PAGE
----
Author and lecturer Father Donald Cozzens is shown on the campus of John Carroll University in suburban Cleveland May 12, 2015. Father Cozzens, a Cleveland diocesan, died Dec. 9, 2021, at age 82. (CNS photo/William Rieter)

CLEVELAND (CNS) — As an author and lecturer, Father Donald B. Cozzens, a Cleveland diocesan priest and former seminary rector, shared candid insights on the priesthood, challenging the Catholic Church to confront clericalism and renew its structure.

Despite criticism privately and publicly from fellow clergy, Father Cozzens maintained that it was his love of the priesthood that prompted his outspokenness for positive change.

Father Cozzens, 82, died Dec. 9 of complications from pneumonia caused by COVID-19.

Bishop Edward C. Malesic of Cleveland will preside at a funeral Mass and burial Dec. 18.

It was Father Cozzens’ book, “The Changing Face of the Priesthood,” published in 2000, that set the course for much of his life after he stepped down as president-rector of St. Mary Seminary and Graduate School of Theology in the Diocese of Cleveland a year later to focus on teaching and writing.

He spent more than 20 years tackling the issues he believed church officials needed to address including transparency in decision-making and welcoming women into a wide role in the church.

Other works included “Sacred Silence: Denial and the Crisis in the Church,” “Faith That Dares to Speak,” and “Freeing Celibacy,” all of which focused on the issues he felt the church must openly address. Overall, he edited one book and wrote six others on the priesthood.

Father Cozzens later wrote three mystery novels that stemmed from the topics related to the priesthood and the church that he focused on in his nonfiction books, columns, essays and lectures throughout the United States and in other countries.


In a 2015 interview with Catholic News Service, Father Cozzens said his writing was intended to help people better understand the challenges facing the church and the priesthood in particular.

“I think my truth is priesthood,” he said. “I’m very grateful for the grace. We priests have a front-row seat of the hidden workings of grace because people trust us. And we haven’t always earned their trust. What we’re doing is standing on shoulders of priests they knew years ago.

“It’s such a privilege to have people trust you with struggles in their lives that they haven’t told their friends about,” he said.

His first novel, “Master of Ceremonies,” is rooted in what he observed for more than a decade as a church insider — former rector president of a seminary, one-time vicar for clergy and religious, and counselor to priests and seminarians. It took shape soon after his 2006 book “Freeing Celibacy.” In that work he maintained celibacy is a gift of the Holy Spirit given to relatively few and that it should be treasured and not legislated for priests.

After publishing “Changing Faces,” Father Cozzens twice in 2002 appeared on NBC-TV’s “Meet the Press” to discuss with host Tim Russert sexual abuse within the Catholic Church.

The priest recalled in an interview in 2018 with that reaction to the book and his TV appearances was “quite mixed.”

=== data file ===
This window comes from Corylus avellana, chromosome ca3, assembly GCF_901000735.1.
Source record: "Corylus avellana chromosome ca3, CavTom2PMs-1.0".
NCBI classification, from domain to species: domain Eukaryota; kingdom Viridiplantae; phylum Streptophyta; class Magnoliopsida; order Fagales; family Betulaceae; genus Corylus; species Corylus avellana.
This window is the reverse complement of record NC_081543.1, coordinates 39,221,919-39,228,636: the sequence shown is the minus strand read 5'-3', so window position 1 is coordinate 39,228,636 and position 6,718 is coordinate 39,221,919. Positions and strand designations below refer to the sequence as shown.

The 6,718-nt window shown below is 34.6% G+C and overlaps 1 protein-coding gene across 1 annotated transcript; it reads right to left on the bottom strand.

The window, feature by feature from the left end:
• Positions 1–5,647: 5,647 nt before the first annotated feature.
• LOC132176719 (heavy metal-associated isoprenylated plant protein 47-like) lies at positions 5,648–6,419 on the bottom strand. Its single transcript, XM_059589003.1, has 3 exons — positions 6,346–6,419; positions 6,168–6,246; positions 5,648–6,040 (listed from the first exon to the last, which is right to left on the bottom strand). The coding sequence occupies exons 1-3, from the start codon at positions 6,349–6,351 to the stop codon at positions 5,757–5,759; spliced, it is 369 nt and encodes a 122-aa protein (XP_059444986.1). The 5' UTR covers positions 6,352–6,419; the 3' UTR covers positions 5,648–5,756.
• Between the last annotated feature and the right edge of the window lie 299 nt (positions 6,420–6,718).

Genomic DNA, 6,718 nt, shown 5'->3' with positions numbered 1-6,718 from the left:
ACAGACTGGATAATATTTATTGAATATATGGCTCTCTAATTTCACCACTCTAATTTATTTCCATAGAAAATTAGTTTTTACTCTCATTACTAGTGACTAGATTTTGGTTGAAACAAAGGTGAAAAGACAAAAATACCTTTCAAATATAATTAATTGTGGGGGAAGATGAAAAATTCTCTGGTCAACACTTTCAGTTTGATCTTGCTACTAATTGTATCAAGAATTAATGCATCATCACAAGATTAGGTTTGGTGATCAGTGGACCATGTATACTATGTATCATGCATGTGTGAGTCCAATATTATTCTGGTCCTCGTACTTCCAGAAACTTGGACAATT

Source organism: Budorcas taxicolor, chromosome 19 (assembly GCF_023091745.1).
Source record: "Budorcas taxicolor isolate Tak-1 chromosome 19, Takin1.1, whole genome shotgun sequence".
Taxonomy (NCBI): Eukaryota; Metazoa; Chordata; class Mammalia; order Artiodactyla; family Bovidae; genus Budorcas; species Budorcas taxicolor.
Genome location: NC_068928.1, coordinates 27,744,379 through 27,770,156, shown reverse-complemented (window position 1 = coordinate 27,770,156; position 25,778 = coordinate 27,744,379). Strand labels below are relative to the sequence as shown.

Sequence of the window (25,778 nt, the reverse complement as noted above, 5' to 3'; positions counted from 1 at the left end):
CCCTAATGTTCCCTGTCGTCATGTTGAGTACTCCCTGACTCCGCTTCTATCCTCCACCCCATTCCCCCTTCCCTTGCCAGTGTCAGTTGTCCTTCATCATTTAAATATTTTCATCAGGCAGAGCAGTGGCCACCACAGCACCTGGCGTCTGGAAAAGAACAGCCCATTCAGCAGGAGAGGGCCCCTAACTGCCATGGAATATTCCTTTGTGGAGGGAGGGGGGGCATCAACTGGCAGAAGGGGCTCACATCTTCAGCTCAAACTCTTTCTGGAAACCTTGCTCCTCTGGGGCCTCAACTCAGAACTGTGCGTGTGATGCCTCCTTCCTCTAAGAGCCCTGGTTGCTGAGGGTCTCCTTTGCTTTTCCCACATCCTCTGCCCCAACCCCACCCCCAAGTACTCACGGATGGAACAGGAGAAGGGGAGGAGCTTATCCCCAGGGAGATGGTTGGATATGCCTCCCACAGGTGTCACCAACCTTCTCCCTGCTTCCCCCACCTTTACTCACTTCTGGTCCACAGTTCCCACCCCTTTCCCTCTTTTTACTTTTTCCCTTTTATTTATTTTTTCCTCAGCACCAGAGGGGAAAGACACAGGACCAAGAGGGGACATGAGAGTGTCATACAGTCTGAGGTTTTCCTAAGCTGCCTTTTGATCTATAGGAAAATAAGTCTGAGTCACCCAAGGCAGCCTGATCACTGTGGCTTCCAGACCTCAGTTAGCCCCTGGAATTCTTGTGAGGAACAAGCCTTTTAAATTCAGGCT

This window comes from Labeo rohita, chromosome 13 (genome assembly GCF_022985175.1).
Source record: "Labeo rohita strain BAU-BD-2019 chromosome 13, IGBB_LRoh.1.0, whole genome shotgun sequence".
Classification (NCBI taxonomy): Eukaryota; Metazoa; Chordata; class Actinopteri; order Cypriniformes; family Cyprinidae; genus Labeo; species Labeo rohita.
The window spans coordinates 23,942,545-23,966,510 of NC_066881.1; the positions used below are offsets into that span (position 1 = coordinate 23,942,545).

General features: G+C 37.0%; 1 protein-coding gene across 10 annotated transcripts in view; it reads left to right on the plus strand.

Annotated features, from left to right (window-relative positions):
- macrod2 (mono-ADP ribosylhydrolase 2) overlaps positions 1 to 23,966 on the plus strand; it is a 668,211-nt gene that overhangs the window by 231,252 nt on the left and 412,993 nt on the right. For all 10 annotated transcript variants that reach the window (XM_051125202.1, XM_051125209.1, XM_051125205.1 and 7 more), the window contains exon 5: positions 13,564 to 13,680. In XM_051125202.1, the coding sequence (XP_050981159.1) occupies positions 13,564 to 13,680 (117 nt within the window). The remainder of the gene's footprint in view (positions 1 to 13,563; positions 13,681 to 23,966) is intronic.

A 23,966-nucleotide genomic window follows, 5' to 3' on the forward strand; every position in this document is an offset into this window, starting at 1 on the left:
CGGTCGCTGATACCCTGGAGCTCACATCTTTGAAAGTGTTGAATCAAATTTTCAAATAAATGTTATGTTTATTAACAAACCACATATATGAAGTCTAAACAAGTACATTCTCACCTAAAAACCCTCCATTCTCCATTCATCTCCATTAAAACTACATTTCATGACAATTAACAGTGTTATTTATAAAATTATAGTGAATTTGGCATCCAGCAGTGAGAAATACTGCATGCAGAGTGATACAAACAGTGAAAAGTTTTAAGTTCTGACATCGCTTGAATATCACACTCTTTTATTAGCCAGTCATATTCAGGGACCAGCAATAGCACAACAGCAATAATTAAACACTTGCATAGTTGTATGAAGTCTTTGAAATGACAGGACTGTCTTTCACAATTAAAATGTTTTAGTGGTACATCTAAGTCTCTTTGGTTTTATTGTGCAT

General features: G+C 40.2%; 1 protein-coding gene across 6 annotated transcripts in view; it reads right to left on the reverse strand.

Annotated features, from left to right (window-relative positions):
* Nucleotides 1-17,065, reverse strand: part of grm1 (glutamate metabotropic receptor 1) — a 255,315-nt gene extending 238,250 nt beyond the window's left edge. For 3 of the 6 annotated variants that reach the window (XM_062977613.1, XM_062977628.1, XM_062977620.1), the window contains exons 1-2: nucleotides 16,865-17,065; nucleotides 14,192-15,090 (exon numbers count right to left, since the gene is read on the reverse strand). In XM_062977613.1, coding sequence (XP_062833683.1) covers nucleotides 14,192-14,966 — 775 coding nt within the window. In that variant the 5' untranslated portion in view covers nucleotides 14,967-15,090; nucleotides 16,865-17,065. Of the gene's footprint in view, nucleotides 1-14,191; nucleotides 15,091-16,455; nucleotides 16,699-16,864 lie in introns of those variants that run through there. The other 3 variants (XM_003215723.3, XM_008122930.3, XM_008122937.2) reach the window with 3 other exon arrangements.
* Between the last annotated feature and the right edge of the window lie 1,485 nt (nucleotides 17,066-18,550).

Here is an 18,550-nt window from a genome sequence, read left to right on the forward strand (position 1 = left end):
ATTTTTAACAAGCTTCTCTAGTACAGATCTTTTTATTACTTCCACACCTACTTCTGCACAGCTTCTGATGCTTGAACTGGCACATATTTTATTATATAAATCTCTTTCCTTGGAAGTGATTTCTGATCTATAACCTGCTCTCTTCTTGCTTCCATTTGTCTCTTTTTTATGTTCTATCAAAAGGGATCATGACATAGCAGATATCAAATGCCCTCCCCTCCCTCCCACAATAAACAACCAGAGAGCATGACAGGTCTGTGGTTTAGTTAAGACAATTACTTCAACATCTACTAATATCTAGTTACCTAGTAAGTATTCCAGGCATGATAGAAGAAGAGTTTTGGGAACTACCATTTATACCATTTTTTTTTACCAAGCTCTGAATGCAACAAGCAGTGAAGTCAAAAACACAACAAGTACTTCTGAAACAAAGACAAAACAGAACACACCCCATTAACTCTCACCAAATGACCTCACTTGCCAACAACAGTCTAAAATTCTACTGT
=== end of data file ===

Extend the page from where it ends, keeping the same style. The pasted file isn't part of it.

“Some said I was hurting the priesthood and was being disloyal to my brother priests,” Father Cozzens said. “But there were many people — a cardinal, bishops, priests and laity — who told me I was writing about issues that needed to be addressed.”

Reporters in other media also regularly called on Father Cozzens to discuss his perspectives and insights on clergy sexual abuse, the priesthood and the church.

Edward P. Hahnenberg, professor of systematic theology at John Carroll University, said in a Dec. 10 statement that Father Cozzens “epitomized integrity as a priest, a professor and a person.”

“He was courageous in his ability to address problems within the Catholic Church, but always did so in a compassionate way, driven by his love for the church and the priesthood,” Hahnenberg added.

After leaving his seminary post, Father Cozzens was a resident scholar at the Institute for Ecumenical and Cultural Research at St. John’s University in Collegeville, Minnesota, from 2001 to 2002. He then became a visiting professor of religious studies at John Carroll University and served as writer in residence until his retirement from the Jesuit-run school in 2016, but remained active in campus ministry for several years. He had retired from active ministry as a priest in 2009.

Born May 17, 1939, in Cleveland, Father Cozzens began studies for the priesthood in 1957. He graduated from Borromeo College of Ohio in 1961 and earned a bachelor’s degree in sacred theology from The Catholic University of America before being ordained to the priesthood in the Cleveland Diocese in 1965.

Father Cozzens served in parish ministry for nine years and began his teaching career at St. Vincent-St. Mary High School in Akron, Ohio, while associate pastor of St. Vincent Church in the city. He was named diocesan director of Newman Campus Ministry in 1977, serving for four years, and joined the faculty of Ursuline College in suburban Cleveland in 1978.

At Ursuline, he was named an associate professor of psychology and religious studies in 1981. He taught there until 1989 when the late Bishop Anthony M. Pilla named him vicar for clergy and religious in the Cleveland Diocese. In 1996, he was appointed president-rector of the diocesan-run St. Mary Seminary and Graduate School of Theology.

Father Cozzens is survived by a sister and several nieces and nephews.